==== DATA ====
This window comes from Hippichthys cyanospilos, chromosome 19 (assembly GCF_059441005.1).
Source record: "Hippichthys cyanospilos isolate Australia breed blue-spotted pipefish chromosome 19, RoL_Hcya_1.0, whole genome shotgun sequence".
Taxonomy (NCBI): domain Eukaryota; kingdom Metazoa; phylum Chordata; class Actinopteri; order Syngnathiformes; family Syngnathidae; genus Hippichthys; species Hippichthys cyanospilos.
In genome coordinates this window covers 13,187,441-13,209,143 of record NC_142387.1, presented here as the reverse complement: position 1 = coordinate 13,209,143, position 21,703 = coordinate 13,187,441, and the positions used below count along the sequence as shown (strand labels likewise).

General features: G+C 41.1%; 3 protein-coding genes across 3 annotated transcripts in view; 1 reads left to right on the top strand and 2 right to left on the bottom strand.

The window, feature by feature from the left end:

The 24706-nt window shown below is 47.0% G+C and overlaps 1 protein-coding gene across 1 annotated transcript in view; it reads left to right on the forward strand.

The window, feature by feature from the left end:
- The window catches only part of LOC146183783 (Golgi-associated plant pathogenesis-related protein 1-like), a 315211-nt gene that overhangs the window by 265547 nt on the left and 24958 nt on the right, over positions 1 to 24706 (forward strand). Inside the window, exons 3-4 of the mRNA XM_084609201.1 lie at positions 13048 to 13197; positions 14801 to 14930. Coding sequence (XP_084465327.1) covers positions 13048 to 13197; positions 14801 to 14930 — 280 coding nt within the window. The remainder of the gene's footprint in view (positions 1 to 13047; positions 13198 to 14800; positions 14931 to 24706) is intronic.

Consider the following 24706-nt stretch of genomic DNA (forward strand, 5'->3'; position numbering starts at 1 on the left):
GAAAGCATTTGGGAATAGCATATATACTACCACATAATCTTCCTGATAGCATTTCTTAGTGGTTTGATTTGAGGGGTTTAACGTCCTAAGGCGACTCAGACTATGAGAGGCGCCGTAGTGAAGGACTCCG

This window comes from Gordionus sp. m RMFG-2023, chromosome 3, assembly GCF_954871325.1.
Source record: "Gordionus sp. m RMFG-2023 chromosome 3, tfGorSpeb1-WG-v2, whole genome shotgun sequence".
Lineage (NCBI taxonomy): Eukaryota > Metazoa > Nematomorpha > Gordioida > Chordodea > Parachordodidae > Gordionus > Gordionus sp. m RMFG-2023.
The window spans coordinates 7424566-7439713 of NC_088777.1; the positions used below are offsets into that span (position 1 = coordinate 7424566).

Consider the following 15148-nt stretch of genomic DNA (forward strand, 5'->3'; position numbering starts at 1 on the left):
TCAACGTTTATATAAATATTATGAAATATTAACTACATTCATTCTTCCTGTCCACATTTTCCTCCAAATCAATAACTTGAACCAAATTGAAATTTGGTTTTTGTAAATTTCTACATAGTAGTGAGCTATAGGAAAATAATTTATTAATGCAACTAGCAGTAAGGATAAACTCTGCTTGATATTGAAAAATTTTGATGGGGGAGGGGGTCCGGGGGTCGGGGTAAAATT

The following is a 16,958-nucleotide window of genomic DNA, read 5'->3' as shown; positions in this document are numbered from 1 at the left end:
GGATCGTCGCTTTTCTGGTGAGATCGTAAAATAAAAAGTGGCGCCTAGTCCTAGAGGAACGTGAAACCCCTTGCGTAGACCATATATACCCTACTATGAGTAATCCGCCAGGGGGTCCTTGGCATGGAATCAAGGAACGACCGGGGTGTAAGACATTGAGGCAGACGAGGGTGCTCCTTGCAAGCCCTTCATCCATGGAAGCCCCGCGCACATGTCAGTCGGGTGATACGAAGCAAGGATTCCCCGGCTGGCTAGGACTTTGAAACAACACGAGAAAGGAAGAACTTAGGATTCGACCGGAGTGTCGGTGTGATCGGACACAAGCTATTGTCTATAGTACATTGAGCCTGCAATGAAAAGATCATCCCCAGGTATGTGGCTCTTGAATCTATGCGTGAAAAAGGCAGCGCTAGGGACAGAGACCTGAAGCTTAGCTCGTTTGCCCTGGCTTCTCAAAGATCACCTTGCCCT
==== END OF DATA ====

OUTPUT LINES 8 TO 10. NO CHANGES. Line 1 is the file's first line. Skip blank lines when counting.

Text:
The window, feature by feature from the left end:
- The window catches only part of LOC146183783 (Golgi-associated plant pathogenesis-related protein 1-like), a 315211-nt gene that overhangs the window by 265547 nt on the left and 24958 nt on the right, over positions 1 to 24706 (forward strand). Inside the window, exons 3-4 of the mRNA XM_084609201.1 lie at positions 13048 to 13197; positions 14801 to 14930. Coding sequence (XP_084465327.1) covers positions 13048 to 13197; positions 14801 to 14930 — 280 coding nt within the window. The remainder of the gene's footprint in view (positions 1 to 13047; positions 13198 to 14800; positions 14931 to 24706) is intronic.

Consider the following 24706-nt stretch of genomic DNA (forward strand, 5'->3'; position numbering starts at 1 on the left):